Interurban transportation system

Wabash Valley profiles : a series of tributes to hometown people and events that have shaped our history

Description: One typed page including photograph; a brief history of the Interurban, an electric railraod serving the Wabash Valley. Individuals mentioned include William Riley McKeen, Demas Deming, John G. McNutt, John E. Lamb, John Beasley, William P. Ijams, Hugh J. McGowan, W. Kelsey Schoepf, Randal Morgan, Daniel Burnham, Samuel Insull.
ABASH VALLEY WP R O F I L E SA series of tributes to hometown people and events that have shaped our history.The Interurban Transportation Systemor the first four decades of the 20th century, electric railroads -- urban and interurban -- provided the Wabash Valley with rapid and inexpensive transportation. Terre Haute first secured urban electric trolley service in January 1892. The Brazil Rapid Transit Co. opened an electric track from Cottage Hill Cemetery on present Indiana 340 west of Brazil to Harmony on July 16, 1893, declaring it to be "Indiana's first interurban." Terre Haute Electric Co. -- founded by William Riley McKeen, Demas Deming, John G. McNutt, John E. Lamb and John Beasley -- incorporated on June 23, 1899, to acquire the assets of the Terre Haute Street Railway Co., an enterprise which had provided urban transportation, by mule and electricity, since 1866. Electric interurban service between Terre Haute and Brazil became available on Sept. 2, 1900. Boston-based Stone & Webster Co. -- using Terre Haute Electric Co.'s franchise -- built a line from Terre Haute to West Terre Haute in one day in early December 1902. Reorganized as the Terre Haute Electric Traction Co. in 1903, the firm laid rail to Dana, Ridge Farm and Clinton. After undergoing another name change in 1904, Terre Haute Traction & Light Co. acquired interurban rights between Terre Haute and Sullivan from local capitalist William P. Ijams. Interurban service to Shelburn commenced June 21, 1905. Within a year, service to Sullivan, St. Mary's Village, Sandford and Paris, Ill., were added. On March 1, 1907, Terre Haute, Indianapolis & Eastern Traction Co. (THI&E) was organized by Hugh J. McGowan of Indianapolis, W. Kelsey Schoepf of Cincinnati and Randal Morgan of Philadelphia. On March 25, 1907, THI&E acquired all Terre Haute urban and interurban electric trolley interests. In 1911 it built a spacious terminal at 820 Wabash Ave. (now Terminal Sports & Spirits) using Chicago architect Daniel Burnham's design. Until the end of World War I, electric transit flourished. THI&E rails covered 454.7 miles during the era. Interurban cars were named after local schools and local people. Each stop adopted a name and number. However, as more roads were paved, automobiles eroded the interurban's popularity. Attempts at merger failed and soon after the stock market crashed, THI&E was propelled into receivership. Chicago tycoon Samuel Insull came to the rescue. Insull's Midwest United Corp. purchased THI&E's assets at a foreclosure sale on June 23, 1930, for $2.5 million. The company was made a part of Insull's "Indiana Railroad system," the nation's largest interurban with 956 track miles. Unprofitable lines and services were abandoned but money woes endured. A six-week strike in 1937 brought Indiana Railroad to its knees. Midland United was forced to dissolve. Urban electric trolley service in Terre Haute ceased on Oct. 31, 1939. Interurban passenger service in the Terre Haute and surrounding areas terminated on Jan. 11, 1940, ending a memorable era. Indiana Railroad emerged from receivership in June 1941, persevering for awhile as a bus company and maintaining a freight line between the Milwaukee Railroad in Terre Haute and the Binkley mine in Clay County.FTERRE HAUTE(812) 238-6000NATIONAL BANKAlways Close to HomeDate published: Jan. 25, 2001Filename: Interurban profile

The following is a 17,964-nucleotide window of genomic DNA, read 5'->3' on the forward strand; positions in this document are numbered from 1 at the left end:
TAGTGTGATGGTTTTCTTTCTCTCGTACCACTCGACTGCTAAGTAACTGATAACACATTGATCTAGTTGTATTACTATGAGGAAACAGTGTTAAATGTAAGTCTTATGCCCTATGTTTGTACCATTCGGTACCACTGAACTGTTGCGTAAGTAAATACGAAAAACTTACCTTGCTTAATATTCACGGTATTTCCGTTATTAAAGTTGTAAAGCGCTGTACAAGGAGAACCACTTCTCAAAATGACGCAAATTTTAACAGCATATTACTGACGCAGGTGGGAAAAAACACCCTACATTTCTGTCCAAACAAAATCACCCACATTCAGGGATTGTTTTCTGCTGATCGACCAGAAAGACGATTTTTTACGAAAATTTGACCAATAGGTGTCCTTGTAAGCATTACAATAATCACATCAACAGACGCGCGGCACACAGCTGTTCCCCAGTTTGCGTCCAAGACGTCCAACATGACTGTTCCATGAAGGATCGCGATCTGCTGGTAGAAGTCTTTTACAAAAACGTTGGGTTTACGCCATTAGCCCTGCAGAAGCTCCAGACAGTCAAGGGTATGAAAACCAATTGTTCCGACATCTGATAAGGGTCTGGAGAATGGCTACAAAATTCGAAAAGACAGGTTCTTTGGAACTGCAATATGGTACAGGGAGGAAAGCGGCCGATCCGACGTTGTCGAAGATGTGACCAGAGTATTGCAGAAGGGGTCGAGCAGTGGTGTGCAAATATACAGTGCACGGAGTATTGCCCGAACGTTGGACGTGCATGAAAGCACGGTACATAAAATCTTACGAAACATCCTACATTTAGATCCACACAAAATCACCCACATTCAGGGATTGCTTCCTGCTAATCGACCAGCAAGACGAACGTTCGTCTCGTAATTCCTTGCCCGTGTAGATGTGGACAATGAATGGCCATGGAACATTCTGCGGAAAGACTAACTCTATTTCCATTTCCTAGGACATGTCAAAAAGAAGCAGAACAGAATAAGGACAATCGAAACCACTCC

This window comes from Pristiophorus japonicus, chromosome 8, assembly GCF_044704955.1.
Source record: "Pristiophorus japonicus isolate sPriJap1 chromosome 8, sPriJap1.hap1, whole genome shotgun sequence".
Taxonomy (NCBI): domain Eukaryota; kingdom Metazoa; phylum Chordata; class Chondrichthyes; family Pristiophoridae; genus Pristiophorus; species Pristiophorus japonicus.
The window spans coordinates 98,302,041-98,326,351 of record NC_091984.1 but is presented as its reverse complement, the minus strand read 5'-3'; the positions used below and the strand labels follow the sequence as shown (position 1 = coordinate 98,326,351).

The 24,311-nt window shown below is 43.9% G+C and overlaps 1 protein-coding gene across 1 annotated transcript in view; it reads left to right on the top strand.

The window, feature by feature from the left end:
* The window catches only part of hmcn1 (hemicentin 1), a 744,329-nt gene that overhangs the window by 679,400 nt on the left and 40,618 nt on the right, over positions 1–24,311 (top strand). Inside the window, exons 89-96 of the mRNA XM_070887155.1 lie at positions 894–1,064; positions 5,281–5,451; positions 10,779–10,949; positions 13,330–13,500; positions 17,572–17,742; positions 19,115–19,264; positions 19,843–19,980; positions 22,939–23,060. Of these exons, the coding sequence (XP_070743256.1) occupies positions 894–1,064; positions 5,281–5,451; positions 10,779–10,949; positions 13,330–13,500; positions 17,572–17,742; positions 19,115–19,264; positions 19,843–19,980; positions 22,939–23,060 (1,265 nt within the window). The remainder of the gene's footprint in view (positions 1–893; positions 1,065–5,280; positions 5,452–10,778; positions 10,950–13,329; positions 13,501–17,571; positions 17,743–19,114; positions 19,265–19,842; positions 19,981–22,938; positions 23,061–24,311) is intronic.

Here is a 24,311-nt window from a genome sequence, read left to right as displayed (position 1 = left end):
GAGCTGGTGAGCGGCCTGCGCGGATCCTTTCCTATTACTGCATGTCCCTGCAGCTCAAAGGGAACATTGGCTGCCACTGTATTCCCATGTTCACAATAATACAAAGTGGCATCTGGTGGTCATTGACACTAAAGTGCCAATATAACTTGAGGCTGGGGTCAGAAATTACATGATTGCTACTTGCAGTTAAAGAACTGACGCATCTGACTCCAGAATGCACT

Origin: 2001-01-24
Created By: McCormick, Mike
Publisher: Terre Haute Tribune-Star
Collection: Vigo County Historical Society
Copyright: Copyright Undetermined
Subjects: Electric railroads
Mass transit
Business & Industry

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